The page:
Pastry chef Natasha Pickowicz’s cakes are undeniably gorgeous. They’re crowned with unexpected adornments, like magenta radicchio, or frosted with slate gray black sesame frosting for a modern twist.
But while she clearly has a knack for striking visuals, my favorite of her cake tricks might be one that’s hidden underneath the surface. While flipping through her new book, More Than Cake, a tiny tip tucked away in a recipe for vanilla loaf cake stuck out to me: “A coating of cooking spray on the parchment [lining the pan] will glue any number of crunchy toppings to the sides of your cake, creating an outrageously yummy crust. Small seeds like flax and sesame and crunchy sugars like turbinado add texture and visual interest.”
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Natasha explained the various benefits of this trick to me. Foremost, it allows you to build more flavor into your baked goods. “[With crust treatments], you’re able to accent the recipe with another version of that ingredient in the crust itself,” says Natasha. As she often asks herself: “Basically, how can I take the personality of the cake and extend it in an extra way to inject flavor?”
There’s visual appeal as well: Some ingredients, such as finishing sugars like turbinado sugar or sparkling sugar, add a little glitz and beauty to the final bake, elevating a potentially humble quick bread or unfrosted single-layer cake. But there’s also a practical benefit.
“Have you ever had a piece of cake that was kind of dry around the edges, like it was exposed to air?” asks Natasha. “I found that coating the cake in crunchy small seeds like sesame seeds or baking the cake with a crust of turbinado sugar allows it to hold in that moisture, and I think it extends the shelf life of these baked goods.”
So which ingredients does Natasha like to use for cake crusts? “I love seeds and seed mixes,” she recommends, as evidenced by her use of black and white sesame seeds to coat the outside of More Than Cake’s date cake. “Even finely chopped nuts work. Really, anything that's going to adhere to a pan that's been coated in nonstick spray or brushed with a bit of melted butter.” This includes coarse sugars, though Natasha cautions against using molasses-infused brown sugars that are slightly damp, as they can be difficult to sprinkle evenly into the pan to coat. If you’re using nuts, she recommends toasting them ahead of time: “Again, it’s a very quick step that builds flavor.”
How to coat your cake with crust treatments
Start by coating the pan with a thin, even layer of fat. (If the recipe calls for lining with parchment, coat the parchment-lined pan.) Natasha uses a wide range of fats, including melted butter, coconut oil, vegetable oil, olive oil, and nonstick spray. The key is to get a thorough, even coating across the whole pan. (A pastry brush is helpful here.) “I like nonstick spray for that very reason, because it gives just the right amount of stickiness for things to adhere to it,” she says.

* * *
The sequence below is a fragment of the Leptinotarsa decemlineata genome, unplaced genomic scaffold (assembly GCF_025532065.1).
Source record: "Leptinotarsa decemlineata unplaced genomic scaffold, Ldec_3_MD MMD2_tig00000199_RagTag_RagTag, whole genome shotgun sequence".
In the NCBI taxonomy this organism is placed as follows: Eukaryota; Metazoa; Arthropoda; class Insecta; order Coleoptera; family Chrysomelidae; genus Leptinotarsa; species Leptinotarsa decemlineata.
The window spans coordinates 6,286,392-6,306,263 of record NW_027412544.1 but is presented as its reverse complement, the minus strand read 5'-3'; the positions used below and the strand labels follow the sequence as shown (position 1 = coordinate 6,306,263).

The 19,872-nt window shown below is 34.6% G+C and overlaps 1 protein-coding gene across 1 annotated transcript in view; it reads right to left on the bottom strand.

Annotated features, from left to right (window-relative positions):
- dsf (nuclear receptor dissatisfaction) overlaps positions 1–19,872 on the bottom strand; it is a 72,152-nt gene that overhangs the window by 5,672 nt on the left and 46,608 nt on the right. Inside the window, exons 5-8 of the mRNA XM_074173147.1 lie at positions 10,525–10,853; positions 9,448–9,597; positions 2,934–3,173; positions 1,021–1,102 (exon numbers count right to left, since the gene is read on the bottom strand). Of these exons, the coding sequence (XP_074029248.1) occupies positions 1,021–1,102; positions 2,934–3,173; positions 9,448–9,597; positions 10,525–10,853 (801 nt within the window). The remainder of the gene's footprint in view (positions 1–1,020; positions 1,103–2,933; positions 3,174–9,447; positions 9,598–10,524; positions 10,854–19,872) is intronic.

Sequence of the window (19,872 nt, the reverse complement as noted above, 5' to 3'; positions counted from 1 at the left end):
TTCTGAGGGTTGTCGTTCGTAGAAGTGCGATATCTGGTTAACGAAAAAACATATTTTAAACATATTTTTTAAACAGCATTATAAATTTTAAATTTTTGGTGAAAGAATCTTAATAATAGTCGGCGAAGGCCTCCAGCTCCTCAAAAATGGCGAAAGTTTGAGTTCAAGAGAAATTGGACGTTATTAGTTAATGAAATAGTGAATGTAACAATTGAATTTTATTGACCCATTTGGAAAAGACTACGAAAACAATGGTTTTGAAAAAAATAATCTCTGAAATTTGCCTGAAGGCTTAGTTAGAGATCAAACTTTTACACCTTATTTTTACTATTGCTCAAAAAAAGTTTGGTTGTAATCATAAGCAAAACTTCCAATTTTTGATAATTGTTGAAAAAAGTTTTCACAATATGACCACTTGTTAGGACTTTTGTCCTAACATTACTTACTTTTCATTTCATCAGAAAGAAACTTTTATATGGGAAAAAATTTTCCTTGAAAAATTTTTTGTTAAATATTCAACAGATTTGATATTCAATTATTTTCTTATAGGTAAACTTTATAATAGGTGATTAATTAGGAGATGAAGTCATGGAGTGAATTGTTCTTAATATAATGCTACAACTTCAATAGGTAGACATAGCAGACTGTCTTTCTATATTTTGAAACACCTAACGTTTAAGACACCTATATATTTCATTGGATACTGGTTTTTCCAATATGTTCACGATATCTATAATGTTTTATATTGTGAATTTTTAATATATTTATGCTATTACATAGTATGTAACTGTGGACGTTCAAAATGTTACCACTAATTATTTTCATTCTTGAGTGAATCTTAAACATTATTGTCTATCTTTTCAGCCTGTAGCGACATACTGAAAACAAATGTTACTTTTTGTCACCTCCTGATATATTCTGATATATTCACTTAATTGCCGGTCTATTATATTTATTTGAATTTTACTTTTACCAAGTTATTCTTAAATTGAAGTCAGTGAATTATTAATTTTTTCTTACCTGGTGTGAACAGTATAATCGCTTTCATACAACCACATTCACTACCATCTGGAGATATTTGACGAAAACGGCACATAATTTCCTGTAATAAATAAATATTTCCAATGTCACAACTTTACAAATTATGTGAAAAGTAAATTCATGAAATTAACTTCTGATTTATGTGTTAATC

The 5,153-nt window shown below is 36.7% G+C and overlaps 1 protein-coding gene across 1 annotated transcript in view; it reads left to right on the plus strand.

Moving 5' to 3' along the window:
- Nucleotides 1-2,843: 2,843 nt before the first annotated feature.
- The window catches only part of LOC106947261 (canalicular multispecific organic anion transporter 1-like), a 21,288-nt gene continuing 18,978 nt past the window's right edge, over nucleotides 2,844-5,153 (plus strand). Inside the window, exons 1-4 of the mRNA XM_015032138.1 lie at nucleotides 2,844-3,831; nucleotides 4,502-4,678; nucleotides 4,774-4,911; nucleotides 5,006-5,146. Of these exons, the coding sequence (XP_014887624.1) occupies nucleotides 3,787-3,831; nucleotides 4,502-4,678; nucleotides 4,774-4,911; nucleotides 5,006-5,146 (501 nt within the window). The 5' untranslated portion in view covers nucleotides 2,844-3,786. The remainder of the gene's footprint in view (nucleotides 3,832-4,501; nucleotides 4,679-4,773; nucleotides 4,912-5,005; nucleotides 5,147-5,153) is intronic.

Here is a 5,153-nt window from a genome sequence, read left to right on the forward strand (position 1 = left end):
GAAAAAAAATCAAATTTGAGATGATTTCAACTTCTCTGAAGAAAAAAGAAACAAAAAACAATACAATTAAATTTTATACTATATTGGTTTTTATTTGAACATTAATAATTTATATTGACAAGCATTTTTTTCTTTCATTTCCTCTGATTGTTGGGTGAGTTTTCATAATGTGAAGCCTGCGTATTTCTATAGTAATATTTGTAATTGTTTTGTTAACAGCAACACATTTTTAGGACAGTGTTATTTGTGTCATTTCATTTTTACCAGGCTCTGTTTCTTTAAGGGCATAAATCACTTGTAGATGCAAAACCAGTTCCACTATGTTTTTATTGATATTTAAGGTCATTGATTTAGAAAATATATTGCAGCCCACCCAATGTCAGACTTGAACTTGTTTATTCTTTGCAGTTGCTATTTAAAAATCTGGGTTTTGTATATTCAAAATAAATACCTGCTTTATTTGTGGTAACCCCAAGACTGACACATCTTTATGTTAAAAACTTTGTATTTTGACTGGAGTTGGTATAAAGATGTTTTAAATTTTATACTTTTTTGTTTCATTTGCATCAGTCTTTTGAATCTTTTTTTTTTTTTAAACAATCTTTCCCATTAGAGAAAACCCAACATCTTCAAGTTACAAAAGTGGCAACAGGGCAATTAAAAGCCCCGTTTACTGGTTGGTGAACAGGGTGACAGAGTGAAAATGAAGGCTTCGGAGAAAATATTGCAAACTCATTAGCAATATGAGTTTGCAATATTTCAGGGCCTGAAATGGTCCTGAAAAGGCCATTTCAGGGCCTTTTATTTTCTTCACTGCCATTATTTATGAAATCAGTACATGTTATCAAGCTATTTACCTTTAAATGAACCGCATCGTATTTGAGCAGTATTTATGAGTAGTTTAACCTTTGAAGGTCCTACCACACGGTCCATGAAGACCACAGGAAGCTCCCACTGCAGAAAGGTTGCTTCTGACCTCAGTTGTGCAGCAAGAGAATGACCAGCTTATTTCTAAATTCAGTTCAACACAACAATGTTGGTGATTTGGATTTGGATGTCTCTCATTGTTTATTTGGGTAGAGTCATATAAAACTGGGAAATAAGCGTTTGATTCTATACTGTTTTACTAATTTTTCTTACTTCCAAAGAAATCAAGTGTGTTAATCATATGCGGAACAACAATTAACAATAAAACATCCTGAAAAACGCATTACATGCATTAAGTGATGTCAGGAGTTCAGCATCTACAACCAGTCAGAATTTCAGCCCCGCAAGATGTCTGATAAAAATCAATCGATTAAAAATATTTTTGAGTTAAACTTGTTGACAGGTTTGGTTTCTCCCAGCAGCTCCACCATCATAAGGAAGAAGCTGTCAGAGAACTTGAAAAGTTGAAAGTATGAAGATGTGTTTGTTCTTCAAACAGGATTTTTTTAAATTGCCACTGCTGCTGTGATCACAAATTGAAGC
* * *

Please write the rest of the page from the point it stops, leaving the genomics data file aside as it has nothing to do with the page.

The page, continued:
Add a few tablespoons of your chosen crust treatment to the bottom of the pan — finely chopped nuts, seeds, coarse sugar, etc., using a little more than you think you’ll need. Then tilt the pan in all directions, shaking gently to coat the bottom and walls of the pan. No need to pat into place — simply let gravity do the work. Then gently tap out any excess that hasn’t adhered to the pan. Fill with batter and bake as the recipe directs.
Recipes to start baking
Inspired? You can try this technique with Tahini Poppy Seed Pound Cake, which already features a coating of sesame seeds on the outside of the loaf to complement the nutty flavor notes of tahini in the batter.
Then venture out by applying this technique to recipes that don’t include this tip. Spiced Carrot Snacking Cake already features chopped walnuts or pecans folded into the batter — why not use finely chopped toasted nuts to coat the outside as well? Alternately, you could coat the bottom of this Black Sesame Halva Coffeecake in a layer of toasted black sesame seeds to really amp up the flavor and texture.
You can use this trick for muffins too. Natasha uses a coating of millet on her millet, parsnip, and chocolate chunk muffins (pictured above); you could experiment with millet or try a flax seed crust on these Blueberry Flax Muffins, which would be a nice crunchy contrast to the juicy berries within. Simply apply the same method to the wells of a muffin pan.
For more baking advice from Natasha, see our previous post: Things bakers know: Bake your layer cakes in a sheet pan.
Cover photo (Tahini Poppy Seed Pound Cake) and food styling by Liz Neily.